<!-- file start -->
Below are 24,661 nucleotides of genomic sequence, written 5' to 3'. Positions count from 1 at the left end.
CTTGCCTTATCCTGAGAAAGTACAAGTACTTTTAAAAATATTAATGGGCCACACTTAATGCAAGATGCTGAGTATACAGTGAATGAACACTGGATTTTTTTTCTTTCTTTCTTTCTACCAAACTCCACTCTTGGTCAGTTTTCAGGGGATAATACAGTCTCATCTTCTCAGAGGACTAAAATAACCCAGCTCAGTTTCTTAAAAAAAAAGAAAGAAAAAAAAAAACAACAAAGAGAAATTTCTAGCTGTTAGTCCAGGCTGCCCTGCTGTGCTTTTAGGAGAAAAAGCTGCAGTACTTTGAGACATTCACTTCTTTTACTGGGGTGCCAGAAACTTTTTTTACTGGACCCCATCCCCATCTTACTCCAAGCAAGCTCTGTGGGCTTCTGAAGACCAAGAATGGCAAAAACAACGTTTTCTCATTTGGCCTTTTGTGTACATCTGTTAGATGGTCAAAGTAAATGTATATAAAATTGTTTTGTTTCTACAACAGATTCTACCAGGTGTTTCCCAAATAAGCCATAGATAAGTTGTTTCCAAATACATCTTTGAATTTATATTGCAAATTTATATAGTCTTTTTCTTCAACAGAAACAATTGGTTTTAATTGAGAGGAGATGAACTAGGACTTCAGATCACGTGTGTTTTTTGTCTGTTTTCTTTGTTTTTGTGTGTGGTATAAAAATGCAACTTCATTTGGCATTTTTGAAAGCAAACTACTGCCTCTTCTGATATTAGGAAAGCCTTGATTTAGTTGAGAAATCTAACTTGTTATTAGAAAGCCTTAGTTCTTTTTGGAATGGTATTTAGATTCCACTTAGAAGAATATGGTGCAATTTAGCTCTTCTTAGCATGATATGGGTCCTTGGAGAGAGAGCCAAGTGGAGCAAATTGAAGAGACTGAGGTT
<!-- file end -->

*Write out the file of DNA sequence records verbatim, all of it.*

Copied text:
Below are 24,661 nucleotides of genomic sequence, written 5' to 3'. Positions count from 1 at the left end.
CTTGCCTTATCCTGAGAAAGTACAAGTACTTTTAAAAATATTAATGGGCCACACTTAATGCAAGATGCTGAGTATACAGTGAATGAACACTGGATTTTTTTTCTTTCTTTCTTTCTACCAAACTCCACTCTTGGTCAGTTTTCAGGGGATAATACAGTCTCATCTTCTCAGAGGACTAAAATAACCCAGCTCAGTTTCTTAAAAAAAAAGAAAGAAAAAAAAAAACAACAAAGAGAAATTTCTAGCTGTTAGTCCAGGCTGCCCTGCTGTGCTTTTAGGAGAAAAAGCTGCAGTACTTTGAGACATTCACTTCTTTTACTGGGGTGCCAGAAACTTTTTTTACTGGACCCCATCCCCATCTTACTCCAAGCAAGCTCTGTGGGCTTCTGAAGACCAAGAATGGCAAAAACAACGTTTTCTCATTTGGCCTTTTGTGTACATCTGTTAGATGGTCAAAGTAAATGTATATAAAATTGTTTTGTTTCTACAACAGATTCTACCAGGTGTTTCCCAAATAAGCCATAGATAAGTTGTTTCCAAATACATCTTTGAATTTATATTGCAAATTTATATAGTCTTTTTCTTCAACAGAAACAATTGGTTTTAATTGAGAGGAGATGAACTAGGACTTCAGATCACGTGTGTTTTTTGTCTGTTTTCTTTGTTTTTGTGTGTGGTATAAAAATGCAACTTCATTTGGCATTTTTGAAAGCAAACTACTGCCTCTTCTGATATTAGGAAAGCCTTGATTTAGTTGAGAAATCTAACTTGTTATTAGAAAGCCTTAGTTCTTTTTGGAATGGTATTTAGATTCCACTTAGAAGAATATGGTGCAATTTAGCTCTTCTTAGCATGATATGGGTCCTTGGAGAGAGAGCCAAGTGGAGCAAATTGAAGAGACTGAGGTT